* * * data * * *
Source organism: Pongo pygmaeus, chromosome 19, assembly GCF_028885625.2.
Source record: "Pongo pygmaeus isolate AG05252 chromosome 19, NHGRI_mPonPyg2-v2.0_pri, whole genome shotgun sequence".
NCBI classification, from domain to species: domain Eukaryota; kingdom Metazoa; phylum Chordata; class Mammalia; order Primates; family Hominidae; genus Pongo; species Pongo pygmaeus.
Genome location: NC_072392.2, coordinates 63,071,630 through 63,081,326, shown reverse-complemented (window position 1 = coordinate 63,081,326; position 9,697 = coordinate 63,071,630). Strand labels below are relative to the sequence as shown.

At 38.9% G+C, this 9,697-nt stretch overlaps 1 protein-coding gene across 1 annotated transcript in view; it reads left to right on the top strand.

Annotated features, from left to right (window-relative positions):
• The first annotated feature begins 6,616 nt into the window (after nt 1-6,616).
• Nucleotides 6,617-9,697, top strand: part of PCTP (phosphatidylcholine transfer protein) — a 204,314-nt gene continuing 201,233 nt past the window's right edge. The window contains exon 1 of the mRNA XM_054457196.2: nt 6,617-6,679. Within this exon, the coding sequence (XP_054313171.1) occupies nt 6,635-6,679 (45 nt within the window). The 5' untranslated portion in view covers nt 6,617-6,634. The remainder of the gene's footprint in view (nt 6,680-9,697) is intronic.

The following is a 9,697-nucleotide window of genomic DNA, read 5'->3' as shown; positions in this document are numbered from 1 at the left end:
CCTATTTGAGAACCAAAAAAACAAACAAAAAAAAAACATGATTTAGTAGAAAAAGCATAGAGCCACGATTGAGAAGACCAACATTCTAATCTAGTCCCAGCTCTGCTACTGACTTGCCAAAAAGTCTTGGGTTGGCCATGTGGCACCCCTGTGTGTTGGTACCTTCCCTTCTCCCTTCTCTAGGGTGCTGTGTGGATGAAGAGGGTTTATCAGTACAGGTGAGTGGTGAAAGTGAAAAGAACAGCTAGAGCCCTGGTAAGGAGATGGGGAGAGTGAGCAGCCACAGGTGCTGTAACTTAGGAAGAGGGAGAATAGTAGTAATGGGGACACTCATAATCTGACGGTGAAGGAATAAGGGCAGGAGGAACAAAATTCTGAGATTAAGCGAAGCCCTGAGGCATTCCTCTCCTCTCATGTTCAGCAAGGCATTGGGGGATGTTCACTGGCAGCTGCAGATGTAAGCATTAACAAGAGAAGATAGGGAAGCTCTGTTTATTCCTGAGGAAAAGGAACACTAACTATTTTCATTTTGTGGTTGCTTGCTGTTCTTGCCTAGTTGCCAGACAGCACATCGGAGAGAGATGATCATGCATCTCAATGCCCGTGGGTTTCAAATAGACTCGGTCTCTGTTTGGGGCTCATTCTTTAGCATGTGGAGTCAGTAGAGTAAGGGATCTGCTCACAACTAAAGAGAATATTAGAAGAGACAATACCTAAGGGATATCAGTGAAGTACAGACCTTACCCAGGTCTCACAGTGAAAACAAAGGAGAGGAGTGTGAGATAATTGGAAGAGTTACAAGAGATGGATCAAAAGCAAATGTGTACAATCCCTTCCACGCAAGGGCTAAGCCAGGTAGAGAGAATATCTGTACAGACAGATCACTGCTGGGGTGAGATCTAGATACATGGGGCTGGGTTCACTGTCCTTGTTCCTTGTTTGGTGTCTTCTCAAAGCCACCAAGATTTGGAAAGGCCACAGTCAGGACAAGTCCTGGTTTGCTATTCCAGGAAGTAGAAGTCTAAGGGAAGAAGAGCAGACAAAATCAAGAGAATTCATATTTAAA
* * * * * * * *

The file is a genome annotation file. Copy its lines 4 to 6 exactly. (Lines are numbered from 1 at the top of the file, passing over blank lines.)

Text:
Genome location: NC_072392.2, coordinates 63,071,630 through 63,081,326, shown reverse-complemented (window position 1 = coordinate 63,081,326; position 9,697 = coordinate 63,071,630). Strand labels below are relative to the sequence as shown.

At 38.9% G+C, this 9,697-nt stretch overlaps 1 protein-coding gene across 1 annotated transcript in view; it reads left to right on the top strand.

Annotated features, from left to right (window-relative positions):